Micro plastics are now present in large quantity in essentially all of the world’s water. As a result, they are also present in a fast-growing proportion of the world’s drinking water and food as well.
To quantify that to some degree — previous studies have found micro plastic pollution in mussels (a type of shellfish) living in the waters off of countries as diverse as Belgium, Canada, China, and Chile.
A new study from the Norwegian Institute for Water Research (NIVA), which Lusher took part in, has now also found tiny bits of plastic in the insides of mussels living in “apparently pristine” waters in Norway’s Arctic region.
“Apparently pristine” is of course nothing of the sort, as the Arctic region has been a dumping ground for industrial humanity for quite some time now (both intentionally and unintentionally as well — owing to air circulation patterns much of the air pollution of Western Europe since the industrial revolution has eventually been deposited there, hence the very high levels of mercury in ice pack and soil there.)
And, as we reported recently, plastic litter prevalence in the Arctic region has been surging rapidly over the last decade as it has warmed up and shipping traffic has increased. (Something else worth noting is that there has been some nuclear testing and nuclear waste dumping in the Arctic region in the past as well.)
The new study examining micro plastics pollution along the Norwegian coast found that, in that region, mussels now contained on average 1.8 bits of micro plastic — but that figure surges to 4.3 pieces per mussel in the Norwegian Arctic. “Micro plastic” in this case refers to pieces of plastic smaller than 5 mm long (0.2 inch), but still large enough to be detected with common tools.
Reuters provides more: “Plastics may be getting swept north by ocean currents and winds from Europe and America, ending up swirling around the Arctic Ocean, NIVA researcher Amy Lusher told Reuters.
“Last year, Chinese researchers suggested that mussels could be a global ‘bioindicator of microplastic pollution’ because the molluscs live on the seabed where many plastics end up and, unlike fish, stay in the same place. The impact of microplastics’ on marine life or humans when eaten is unclear. Scientists suspect you would have to eat vast amounts of shellfish to be at risk, straining even Belgian diets where moules et frites (mussels and French fries) are a favorite dish.”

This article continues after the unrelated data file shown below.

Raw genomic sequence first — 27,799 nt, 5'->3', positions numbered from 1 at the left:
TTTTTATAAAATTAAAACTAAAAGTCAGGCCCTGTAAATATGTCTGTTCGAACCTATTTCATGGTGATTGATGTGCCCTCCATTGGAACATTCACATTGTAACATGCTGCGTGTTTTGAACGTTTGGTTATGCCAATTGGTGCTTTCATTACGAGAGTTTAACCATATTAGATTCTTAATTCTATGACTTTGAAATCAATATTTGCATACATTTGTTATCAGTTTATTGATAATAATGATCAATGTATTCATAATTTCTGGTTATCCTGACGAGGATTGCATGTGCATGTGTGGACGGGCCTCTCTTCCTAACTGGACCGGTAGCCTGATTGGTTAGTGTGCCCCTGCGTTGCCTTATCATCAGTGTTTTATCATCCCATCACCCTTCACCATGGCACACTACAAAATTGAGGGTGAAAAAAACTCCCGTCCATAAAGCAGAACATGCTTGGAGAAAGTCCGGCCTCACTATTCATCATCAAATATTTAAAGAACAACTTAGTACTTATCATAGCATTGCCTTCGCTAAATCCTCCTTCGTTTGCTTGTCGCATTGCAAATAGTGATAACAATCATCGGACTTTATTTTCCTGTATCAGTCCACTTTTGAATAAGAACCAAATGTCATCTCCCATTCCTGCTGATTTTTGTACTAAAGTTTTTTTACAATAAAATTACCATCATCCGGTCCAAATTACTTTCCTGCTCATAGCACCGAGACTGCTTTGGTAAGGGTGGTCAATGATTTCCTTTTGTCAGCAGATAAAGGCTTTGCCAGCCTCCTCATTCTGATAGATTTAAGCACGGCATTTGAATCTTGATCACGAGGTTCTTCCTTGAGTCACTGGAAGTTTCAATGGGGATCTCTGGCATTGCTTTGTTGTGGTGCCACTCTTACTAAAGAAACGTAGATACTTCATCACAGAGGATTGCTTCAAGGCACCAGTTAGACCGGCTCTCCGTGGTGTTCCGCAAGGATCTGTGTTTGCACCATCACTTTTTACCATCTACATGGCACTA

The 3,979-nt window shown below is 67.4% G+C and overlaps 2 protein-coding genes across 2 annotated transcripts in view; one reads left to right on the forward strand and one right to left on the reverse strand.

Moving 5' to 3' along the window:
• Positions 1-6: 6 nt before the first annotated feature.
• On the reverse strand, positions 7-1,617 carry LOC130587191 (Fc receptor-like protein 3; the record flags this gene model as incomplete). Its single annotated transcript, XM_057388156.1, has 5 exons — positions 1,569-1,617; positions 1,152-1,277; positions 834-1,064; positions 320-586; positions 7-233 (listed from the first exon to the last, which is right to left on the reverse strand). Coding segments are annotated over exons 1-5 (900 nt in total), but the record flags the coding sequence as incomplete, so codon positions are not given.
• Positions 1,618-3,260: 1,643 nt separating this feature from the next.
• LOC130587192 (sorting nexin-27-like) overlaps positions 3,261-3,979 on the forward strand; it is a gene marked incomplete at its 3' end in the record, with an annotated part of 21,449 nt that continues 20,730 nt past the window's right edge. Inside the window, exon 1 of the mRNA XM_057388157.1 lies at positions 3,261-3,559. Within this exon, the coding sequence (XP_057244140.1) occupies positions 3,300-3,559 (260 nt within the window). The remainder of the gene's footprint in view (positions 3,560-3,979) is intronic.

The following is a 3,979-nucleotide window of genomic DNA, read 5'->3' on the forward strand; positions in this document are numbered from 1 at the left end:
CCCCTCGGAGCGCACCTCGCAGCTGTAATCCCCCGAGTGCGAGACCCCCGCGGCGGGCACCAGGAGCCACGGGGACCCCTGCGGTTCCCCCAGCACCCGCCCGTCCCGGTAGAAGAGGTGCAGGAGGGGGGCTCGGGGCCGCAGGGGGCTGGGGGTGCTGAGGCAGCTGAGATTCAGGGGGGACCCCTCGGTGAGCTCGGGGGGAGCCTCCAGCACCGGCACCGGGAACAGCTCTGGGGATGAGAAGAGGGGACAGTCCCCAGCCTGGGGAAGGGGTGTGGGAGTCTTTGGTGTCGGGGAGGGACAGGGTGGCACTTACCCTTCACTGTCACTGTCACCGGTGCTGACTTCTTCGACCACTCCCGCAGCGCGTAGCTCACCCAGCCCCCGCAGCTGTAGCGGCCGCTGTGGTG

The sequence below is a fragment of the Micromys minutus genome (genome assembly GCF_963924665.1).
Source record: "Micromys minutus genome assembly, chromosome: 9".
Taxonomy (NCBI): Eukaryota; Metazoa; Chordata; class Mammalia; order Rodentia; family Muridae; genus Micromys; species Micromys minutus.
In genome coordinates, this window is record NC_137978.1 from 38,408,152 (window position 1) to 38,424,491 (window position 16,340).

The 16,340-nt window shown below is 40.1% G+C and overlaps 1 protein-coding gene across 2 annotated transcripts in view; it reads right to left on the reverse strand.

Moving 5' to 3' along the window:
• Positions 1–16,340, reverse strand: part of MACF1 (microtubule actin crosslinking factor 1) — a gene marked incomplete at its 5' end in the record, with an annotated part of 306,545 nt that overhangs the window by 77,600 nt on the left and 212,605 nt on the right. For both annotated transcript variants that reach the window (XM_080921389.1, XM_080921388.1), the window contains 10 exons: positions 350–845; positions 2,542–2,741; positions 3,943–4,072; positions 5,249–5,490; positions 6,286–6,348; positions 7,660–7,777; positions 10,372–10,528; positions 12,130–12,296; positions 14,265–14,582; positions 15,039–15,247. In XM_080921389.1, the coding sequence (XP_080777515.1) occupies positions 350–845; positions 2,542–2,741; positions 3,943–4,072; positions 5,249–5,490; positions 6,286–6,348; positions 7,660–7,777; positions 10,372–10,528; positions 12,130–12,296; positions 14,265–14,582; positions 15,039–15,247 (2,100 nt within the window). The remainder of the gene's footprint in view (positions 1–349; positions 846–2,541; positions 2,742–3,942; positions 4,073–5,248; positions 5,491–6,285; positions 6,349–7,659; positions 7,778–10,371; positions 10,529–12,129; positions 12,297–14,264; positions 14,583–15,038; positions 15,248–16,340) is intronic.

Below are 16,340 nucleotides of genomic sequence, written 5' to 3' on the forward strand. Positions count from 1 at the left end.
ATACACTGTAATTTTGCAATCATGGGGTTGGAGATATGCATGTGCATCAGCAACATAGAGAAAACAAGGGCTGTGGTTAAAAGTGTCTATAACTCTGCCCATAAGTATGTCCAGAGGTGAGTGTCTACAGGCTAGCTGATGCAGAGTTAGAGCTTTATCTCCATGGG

That said, the truth is that the effect of micro plastics exposure on human and animal health is largely an unknown (with the exceptions being seabirds and turtles that are known to die from consumption leading directly to blockage, blood poisoning, and death).
Something else to note here is that whatever micro plastics exposure people may be experiencing through shellfish consumption, it is dwarfed by the everyday ingestion levels that accompany the usage of synthetic fabrics and food packaged in plastic. So, while it may be prudent to avoid the consumption of shellfish living in heavily contaminated waters, it’s possibly more prudent to move away from the purchase and use of synthetic fabrics and heavily packaged food.
As it stands, some 8 million tonnes of plastic are washed into into the seas every year.
The Reuters coverage continues, providing context by referencing earlier research: “(Plymouth University professor Richard) Thompson’s research has shown that extremely high levels of plastics in the seabed can harm animals such as lugworms living in the seabed and build up in their tissues. Most bits of plastic, however, simply pass through the guts of creatures from shellfish to humans. Thompson said human exposure to microplastics in seafood was likely to be below that from everyday plastics ranging from toys to fleece jackets.”
While the issue already seems to be a serious one, it only stands to get considerably worse as population numbers, affluence, and consumption levels continue growing (however long works out in practice to be).
The Arctic region itself, speaking more broadly, is looking very likely at this point to be looted as completely as can be managed over the coming decades by every country in the vicinity (and by China as well) — with mining resources and fossil fuel reserves being of apparently the most interest. There are also some delusional parties out there, though, who think that they are going to be able to pursue industrial-scale agriculture to a serious degree in the region.